Author Topic: Any info on ANA Direct test?  (Read 6390 times)

Tinker

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Any info on ANA Direct test?
« on: March 23, 2010, 10:39:34 PM »
Hi everyone,
I have been neg for ANA most every time I've been checked but I was tested with ANA Direct test recently and it was POSITIVE.  After researching this on the net I could find nothing but unreliable sources. 

Does anyone know anything about the ANA Direct test?    Tinker

Reanne

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Re: Any info on ANA Direct test?
« Reply #1 on: March 23, 2010, 11:02:11 PM »
Mixed Connective Tissue Disease, Sicca, dry mouth/eyes, cubital tunnel syndrome, osteopenia, hypertension
Meds: Plaquenil 400 mg., aspirin, metoprolol, Restasis

Tinker

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Re: Any info on ANA Direct test?
« Reply #2 on: March 26, 2010, 09:09:44 PM »
Thanks, Reanne.  I did see this article, but it was quite confusing and I was left with more questions than answers.  If you can shed any insight I'd be grateful.  Thanks for your response.      Sheila

DragonflyC

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Re: Any info on ANA Direct test?
« Reply #3 on: March 28, 2010, 07:01:16 PM »
It looks like ANA Direct counts the antibodies in your blood, and the result is shown as a number.  For the regular ANA test, blood is diluted until no antibodies show up, and the result is shown as a ratio.   ANA Direct is supposed to be more accurate, though I don't know if that's actually the case.  If it's true, it certainly would explain your positive result after always having negative ANA tests. 

Both kinds of ANA tests help determine whether or not there's autoimmune activity in your body.  If you receive a positive result and you have symptoms, it could mean that you have an autoimmune disease.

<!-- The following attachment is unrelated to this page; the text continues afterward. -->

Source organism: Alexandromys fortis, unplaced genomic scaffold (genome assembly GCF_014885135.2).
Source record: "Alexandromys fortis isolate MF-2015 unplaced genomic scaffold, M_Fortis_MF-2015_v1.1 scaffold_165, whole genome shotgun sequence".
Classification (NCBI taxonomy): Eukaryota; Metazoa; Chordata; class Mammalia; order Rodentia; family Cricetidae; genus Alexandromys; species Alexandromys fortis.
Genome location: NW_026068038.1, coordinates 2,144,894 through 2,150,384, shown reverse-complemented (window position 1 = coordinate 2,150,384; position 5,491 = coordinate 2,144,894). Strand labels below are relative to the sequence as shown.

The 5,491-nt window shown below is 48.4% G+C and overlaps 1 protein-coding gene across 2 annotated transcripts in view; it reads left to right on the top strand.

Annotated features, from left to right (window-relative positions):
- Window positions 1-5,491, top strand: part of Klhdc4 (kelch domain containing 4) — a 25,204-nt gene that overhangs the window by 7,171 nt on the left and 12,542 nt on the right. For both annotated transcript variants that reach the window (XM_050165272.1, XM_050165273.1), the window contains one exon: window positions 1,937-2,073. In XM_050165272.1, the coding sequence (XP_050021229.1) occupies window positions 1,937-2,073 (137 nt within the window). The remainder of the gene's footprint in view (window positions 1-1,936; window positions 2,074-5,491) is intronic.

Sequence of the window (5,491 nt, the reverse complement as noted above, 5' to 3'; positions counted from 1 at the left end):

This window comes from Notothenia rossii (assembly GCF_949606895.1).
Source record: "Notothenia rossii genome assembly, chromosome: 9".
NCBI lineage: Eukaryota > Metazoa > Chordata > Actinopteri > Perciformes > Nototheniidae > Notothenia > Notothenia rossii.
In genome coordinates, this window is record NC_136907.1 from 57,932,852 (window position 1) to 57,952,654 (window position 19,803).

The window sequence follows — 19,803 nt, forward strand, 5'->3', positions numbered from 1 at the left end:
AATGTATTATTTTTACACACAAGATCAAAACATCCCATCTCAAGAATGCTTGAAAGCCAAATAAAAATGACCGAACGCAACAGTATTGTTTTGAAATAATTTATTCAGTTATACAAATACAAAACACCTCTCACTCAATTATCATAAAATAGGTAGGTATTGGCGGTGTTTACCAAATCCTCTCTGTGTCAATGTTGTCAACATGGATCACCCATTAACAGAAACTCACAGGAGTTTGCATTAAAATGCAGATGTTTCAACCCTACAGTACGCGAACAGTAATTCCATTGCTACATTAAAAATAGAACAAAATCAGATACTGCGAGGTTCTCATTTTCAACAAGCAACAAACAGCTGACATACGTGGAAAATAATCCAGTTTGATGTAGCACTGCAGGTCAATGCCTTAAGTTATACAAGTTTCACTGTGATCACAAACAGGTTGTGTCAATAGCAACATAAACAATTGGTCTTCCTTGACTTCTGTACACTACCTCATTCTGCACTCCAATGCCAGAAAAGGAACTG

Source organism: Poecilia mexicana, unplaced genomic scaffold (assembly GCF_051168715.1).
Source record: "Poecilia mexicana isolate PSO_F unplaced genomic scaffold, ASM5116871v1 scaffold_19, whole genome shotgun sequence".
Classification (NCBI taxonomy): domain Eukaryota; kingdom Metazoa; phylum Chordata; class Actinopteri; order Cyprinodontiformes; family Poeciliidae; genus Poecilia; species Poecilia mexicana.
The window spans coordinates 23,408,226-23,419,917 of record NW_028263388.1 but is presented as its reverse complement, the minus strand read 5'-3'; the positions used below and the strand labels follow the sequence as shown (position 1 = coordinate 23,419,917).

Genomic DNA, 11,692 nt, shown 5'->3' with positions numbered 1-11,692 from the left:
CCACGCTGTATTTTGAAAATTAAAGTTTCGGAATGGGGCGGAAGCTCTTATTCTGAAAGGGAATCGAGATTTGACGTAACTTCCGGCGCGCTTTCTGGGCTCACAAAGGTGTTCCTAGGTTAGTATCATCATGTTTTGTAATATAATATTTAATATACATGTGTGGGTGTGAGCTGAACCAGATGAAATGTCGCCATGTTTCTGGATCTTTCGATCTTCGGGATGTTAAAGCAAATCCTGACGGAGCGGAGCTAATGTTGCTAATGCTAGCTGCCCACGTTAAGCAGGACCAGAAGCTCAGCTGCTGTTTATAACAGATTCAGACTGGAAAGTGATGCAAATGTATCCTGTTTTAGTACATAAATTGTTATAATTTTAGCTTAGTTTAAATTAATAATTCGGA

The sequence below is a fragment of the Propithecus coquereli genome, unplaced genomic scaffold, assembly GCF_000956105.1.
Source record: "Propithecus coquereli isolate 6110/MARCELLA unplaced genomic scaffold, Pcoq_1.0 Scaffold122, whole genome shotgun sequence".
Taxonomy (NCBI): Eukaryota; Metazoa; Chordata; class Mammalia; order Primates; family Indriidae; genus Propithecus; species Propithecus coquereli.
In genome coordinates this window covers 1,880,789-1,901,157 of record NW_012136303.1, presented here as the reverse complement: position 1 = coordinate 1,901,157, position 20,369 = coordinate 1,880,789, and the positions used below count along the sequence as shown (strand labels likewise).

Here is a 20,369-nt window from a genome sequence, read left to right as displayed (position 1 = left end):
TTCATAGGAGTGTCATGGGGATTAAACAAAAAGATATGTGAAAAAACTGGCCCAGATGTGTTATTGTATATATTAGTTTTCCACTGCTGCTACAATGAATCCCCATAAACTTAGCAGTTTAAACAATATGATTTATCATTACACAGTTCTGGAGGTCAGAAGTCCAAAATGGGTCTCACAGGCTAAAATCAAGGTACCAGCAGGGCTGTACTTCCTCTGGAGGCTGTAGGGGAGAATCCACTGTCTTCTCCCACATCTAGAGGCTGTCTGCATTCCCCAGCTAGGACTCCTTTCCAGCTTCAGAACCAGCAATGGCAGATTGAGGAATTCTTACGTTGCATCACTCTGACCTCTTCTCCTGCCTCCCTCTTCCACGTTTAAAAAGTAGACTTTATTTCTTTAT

« Last Edit: March 28, 2010, 07:05:42 PM by DragonflyC »
SJS, Hashimoto's, Raynaud's
Plaquenil, Evoxac, Restasis, Levoxyl, fish oil supplements, Vitamin D, NSAIDs, prednisone when flaring
Tested positive for SS-A ( > 8 ) and ANA (>1:640)

Visit me at http://sjogrensstyle.com for ideas about living well despite autoimmune disease.

Billydude

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Re: Any info on ANA Direct test?
« Reply #4 on: April 24, 2010, 11:58:38 AM »
I'm a little confused by this all myself.  I just got back my results from my testing at the Sjogrens study at UCSF.   My blood work had always been negative but this time my ANA is positive but my SSA and SSB are still negative.     Also,  I've always said that dry eyes weren't much of a problem for me but my Shirmers now falls into the Sjogrens catagory.   Many of the tests show a progression since my last study at UCSF two years ago.   Saliva flow rate,  ocular staining...all worse than last time.   I thought these drugs would halt the progression but I guess not.
Anyway...does this ANA tell you anything other than you have an autoimmune disease?

DragonflyC

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Re: Any info on ANA Direct test?
« Reply #5 on: April 24, 2010, 12:22:01 PM »
ANA is a general test for autoimmune activity, but it doesn't pinpoint any specific illness.

SS-B and SS-A antibodies are associated with Sjogren's, but it's possible to have SJS without them and to have something else with them (SS-B is more specific than SS-A for Sjogren's).  My understanding is that doctors have to look at symptoms for diagnosis in addition to blood work because 1) the medical community has not yet identified the antibodies related to many diseases and 2) sometimes the antibodies point in a direction that doesn't match up with the symptoms. 

As for the drugs, I think that they can slow (but not stop) the progress of the disease, but that they don't always work well enough to do that.  For me, I do think that plaquenil is slowing things down, though my Sjogren's continues to get worse as time passes (it's just not getting worse at the rate it was when I first got treatment). 

Autoimmune diseases are hard to pin down.  Even though I have dry eyes and mouth, joint pain, fatigue, SS-A antibodies, and a high ANA, my rheum says, "It looks like you have Sjogren's" instead of "You have Sjogren's" every time I see him.  I assume that's because an AI disease might look like one thing and then turn out to be something else, even when the picture looks pretty clear.